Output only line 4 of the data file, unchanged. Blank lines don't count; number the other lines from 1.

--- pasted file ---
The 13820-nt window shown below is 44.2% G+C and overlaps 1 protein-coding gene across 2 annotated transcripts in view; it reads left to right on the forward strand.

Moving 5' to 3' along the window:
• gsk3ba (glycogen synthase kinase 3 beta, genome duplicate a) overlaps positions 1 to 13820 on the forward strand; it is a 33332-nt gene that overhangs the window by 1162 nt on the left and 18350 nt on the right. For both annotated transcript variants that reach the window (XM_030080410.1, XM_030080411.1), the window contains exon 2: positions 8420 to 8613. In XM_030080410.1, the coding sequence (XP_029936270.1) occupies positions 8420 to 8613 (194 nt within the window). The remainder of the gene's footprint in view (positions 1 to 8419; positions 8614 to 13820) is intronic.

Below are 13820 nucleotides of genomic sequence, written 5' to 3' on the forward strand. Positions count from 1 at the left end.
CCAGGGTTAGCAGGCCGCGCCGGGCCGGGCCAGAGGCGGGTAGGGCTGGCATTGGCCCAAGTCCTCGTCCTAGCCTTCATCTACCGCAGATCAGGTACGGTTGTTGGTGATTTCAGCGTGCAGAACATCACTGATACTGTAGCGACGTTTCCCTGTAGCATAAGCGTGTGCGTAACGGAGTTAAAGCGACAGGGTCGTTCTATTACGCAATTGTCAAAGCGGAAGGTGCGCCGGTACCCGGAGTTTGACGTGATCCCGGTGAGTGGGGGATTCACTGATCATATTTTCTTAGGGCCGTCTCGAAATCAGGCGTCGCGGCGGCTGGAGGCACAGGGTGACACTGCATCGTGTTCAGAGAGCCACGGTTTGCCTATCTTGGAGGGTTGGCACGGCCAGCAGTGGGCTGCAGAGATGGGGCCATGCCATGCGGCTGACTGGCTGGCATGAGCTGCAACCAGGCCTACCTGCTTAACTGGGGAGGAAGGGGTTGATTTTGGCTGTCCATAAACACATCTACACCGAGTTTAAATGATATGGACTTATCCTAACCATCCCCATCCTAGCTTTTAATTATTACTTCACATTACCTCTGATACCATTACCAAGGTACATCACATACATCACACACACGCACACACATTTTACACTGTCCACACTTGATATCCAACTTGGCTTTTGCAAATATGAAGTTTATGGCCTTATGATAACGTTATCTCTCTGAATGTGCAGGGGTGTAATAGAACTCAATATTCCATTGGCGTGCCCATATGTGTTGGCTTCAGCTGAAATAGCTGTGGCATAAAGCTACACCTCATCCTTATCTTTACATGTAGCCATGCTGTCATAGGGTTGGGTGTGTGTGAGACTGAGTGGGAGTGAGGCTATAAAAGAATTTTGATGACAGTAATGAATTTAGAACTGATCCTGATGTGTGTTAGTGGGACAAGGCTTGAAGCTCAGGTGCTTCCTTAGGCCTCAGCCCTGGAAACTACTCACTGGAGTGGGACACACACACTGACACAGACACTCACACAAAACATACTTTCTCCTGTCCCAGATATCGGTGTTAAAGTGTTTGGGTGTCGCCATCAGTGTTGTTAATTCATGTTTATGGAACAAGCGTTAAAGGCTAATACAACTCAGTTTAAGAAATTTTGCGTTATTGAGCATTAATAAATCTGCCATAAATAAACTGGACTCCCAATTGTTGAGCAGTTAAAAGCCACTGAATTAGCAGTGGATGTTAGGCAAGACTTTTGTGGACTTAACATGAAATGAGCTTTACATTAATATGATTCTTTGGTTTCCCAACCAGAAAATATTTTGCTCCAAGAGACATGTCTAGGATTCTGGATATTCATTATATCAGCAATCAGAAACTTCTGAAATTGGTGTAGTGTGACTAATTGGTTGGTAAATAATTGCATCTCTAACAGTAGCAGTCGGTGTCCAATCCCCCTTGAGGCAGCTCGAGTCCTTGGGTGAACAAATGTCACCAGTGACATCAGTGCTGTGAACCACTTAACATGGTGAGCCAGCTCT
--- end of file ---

Below are 13820 nucleotides of genomic sequence, written 5' to 3' on the forward strand. Positions count from 1 at the left end.